In a milestone move that would have an exponential impact, the government of India has protected generations from nicotine addiction, reiterating its commitment to protect and promote health and wellness among its citizens, especially young people. While the ordinance to ban e-cigarette came into effect on September 18, 2019, it continues to be widely debated and discussed in the country. The Hon’ble Prime Minister, in his speech at the 74th session of the UN General Assembly’s Universal Health Coverage meeting, proudly stated that the growing craze of e-cigarettes in India was worrisome, and therefore, to protect the youth from this grave danger, India has banned e-cigarettes.
The political will to get rid of this menace is very high, and tobacco control experts have widely applauded it; however, many experts, doctors and organizations are questioning the ban. They all argue about the harm—reduction aspect of e-cigarette over traditional cigarettes. The mainstream and social media are flooded by this harm-reduction lobby citing individual rights, safer alternatives, calling them a de-addiction tool and many more ill-informed and industry-supported arguments.
The efficacy and safety of e-cigarette as a quitting aid have not yet been firmly established by research. Dr Pankaj Chaturvedi, from Tata Memorial Hospital, says “Tobacco’s lobby argument on e-cigarettes being less harmful is based on a study which was completely flawed, and authors had a serious conflict of interest. ENDS was indeed a golden goose for the industry.” The tobacco industry was creating an additional market segment for nicotine-based products as well as sustaining the existing cigarette market. Cigarette and Other Tobacco Products Act, 2003 was litigated heavily by the tobacco industry, and even after 16 years, enforcement remains a deep concern. Therefore banning is the right step!
The tobacco industry has always been one step ahead of all regulations; gutkha (tobacco) ban is a case example. Gutkha was banned by FSSAI in 2011, following which, the Supreme Court also gave strict directives of enforcement. To circumvent the ban, gutkha companies started selling pan masala separately with pure tobacco—for the users to mix and chew. Recently, the National Tobacco Testing Laboratory has also found nicotine in many pan masalas, contrary to what the packaging claims. A similar regulation on e-cigarettes would become challenging, as it would lead to more legal battles, and testing and enforcement nightmares for the officials.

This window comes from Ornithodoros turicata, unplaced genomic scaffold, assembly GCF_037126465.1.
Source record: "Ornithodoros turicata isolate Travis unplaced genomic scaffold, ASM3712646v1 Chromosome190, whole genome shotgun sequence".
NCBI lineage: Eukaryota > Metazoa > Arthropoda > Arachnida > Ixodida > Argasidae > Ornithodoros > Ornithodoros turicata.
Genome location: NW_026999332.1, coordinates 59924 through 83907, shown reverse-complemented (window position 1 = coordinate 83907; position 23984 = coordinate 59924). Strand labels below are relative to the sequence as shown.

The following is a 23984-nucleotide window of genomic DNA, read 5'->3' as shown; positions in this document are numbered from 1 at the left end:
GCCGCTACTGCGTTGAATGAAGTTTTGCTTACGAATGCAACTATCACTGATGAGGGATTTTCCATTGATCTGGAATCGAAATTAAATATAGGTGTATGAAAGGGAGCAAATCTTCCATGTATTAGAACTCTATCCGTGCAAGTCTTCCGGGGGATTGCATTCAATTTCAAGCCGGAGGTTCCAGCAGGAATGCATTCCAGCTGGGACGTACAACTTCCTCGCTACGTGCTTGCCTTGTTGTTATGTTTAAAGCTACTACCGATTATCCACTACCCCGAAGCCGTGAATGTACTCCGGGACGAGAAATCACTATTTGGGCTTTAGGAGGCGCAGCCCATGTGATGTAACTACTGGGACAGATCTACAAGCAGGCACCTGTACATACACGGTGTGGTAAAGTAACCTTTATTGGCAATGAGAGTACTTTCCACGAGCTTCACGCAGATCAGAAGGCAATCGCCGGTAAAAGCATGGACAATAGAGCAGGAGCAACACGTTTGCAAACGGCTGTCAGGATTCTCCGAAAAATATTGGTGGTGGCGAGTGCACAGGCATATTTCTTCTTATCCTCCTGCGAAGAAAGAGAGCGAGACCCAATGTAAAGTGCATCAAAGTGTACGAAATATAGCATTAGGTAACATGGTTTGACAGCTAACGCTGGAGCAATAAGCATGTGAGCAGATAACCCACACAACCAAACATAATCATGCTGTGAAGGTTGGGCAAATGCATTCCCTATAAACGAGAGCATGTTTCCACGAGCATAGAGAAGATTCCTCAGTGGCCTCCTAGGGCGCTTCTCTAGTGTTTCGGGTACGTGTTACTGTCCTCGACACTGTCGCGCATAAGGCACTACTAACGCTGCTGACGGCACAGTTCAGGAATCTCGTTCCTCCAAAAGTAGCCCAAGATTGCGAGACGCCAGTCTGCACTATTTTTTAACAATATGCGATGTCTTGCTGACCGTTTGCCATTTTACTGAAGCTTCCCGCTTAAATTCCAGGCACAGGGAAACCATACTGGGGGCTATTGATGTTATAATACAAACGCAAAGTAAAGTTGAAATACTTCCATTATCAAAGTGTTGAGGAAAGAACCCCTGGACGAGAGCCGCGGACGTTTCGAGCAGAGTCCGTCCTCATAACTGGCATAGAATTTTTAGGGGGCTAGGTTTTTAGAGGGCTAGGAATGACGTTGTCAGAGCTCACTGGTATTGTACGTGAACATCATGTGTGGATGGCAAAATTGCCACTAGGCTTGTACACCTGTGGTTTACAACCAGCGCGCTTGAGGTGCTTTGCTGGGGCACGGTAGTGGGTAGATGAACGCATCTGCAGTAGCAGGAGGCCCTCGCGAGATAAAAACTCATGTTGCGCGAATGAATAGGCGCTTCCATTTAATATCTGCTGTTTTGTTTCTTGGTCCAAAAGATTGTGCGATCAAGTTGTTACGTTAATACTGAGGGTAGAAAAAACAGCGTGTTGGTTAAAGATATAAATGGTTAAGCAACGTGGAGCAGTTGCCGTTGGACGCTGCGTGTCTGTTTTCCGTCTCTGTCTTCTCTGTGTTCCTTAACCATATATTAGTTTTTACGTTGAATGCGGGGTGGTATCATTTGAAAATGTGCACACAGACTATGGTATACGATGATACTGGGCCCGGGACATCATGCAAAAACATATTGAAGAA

Therefore, it was imperative to ban e-cigarettes before they take over the population, and addict a large section like gutkha did in the 90s. A complete ban will make it inaccessible to the youth. Most definitely, e-cigarette companies will continue illicit trade, we have already observed this happening over WhatsApp widely in Delhi. However, the high prices and the inaccessibility will be a deterrent in access to youth. Eventually, they will not be seen sold or promoted and used!
India has taken long strides in the last decade with a 17% relative reduction in overall tobacco use prevalence and about 23% relative reduction in smoking prevalence alone, between the two GATS, India. The prevalence of e-cigarette smoking is only 0.02% as of the latest GATS (2016–17). Hence, it is obvious that vaping did not have any role whatsoever in reducing the smoking prevalence during the seven years between two GATS.
Dr Rijo John, a leading expert in the economics of tobacco control states “India doesn’t need vaping as a tool or strategy for tobacco harm reduction. We can achieve tobacco harm reduction and have done it without vaping.” The prevalence of tobacco users among minors aged 15–17 has also decreased substantially from 10% in GATS1 to 4% in GATS2, due to the multi-pronged strategies and work of the government and non-government organizations.
Cigarette companies that also own/fund most of the e-cigarette companies have also observed that initiation of cigarette smoking is reducing among the youth. Cigarette smoking is not a fad anymore, and children/youth are getting more aware of its ill-effects. Therefore, e-cigarette in the garb of harm-reduction is the perfect tool for them to ensure nicotine addiction remains high among the coming generations, and their profits continue to sore.
Is this a cost that all the vaping advocates are willing to bear—continuous and endless generations of nicotine addicts caught younger and younger in this trap?! Is this a cost worth the safer-alternative argument that current nicotine/tobacco addicts support? I would like to ask them, what would they prefer, safeguarding their health quitting tobacco themselves with proven alternative methods, or give tobacco companies the luxury to use them as fronts of harm-reduction strategies and allow them to continue to nurture future addicts?!
Seema Gupta, is a public health expert working on issues of Tobacco control and Maternal Child Adolescent Health. The above article was first published here.